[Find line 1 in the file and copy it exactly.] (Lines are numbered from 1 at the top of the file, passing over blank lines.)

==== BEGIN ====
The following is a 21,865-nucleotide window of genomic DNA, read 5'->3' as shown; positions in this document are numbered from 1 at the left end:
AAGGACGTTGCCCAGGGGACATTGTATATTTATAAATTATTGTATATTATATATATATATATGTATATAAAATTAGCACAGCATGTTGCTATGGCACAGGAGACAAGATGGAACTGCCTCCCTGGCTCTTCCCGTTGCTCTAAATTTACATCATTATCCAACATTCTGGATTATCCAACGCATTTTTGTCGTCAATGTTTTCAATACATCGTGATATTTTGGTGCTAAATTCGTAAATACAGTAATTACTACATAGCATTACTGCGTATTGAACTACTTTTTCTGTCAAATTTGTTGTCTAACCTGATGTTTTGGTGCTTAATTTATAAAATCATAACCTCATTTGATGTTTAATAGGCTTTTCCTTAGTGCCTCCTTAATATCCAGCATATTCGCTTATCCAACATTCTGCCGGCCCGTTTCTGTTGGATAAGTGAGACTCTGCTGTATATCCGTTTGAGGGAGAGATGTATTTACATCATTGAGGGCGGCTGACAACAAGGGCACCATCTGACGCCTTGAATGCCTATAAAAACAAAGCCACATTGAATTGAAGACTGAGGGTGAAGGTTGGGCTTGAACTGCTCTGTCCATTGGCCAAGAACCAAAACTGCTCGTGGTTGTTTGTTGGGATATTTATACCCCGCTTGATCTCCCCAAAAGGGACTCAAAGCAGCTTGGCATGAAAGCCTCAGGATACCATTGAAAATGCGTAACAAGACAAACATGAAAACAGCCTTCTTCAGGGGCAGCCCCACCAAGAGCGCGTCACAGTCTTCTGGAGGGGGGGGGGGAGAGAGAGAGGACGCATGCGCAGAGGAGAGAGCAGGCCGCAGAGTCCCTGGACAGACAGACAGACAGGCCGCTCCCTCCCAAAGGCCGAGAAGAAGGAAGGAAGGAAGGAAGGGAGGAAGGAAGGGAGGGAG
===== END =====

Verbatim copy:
The following is a 21,865-nucleotide window of genomic DNA, read 5'->3' as shown; positions in this document are numbered from 1 at the left end: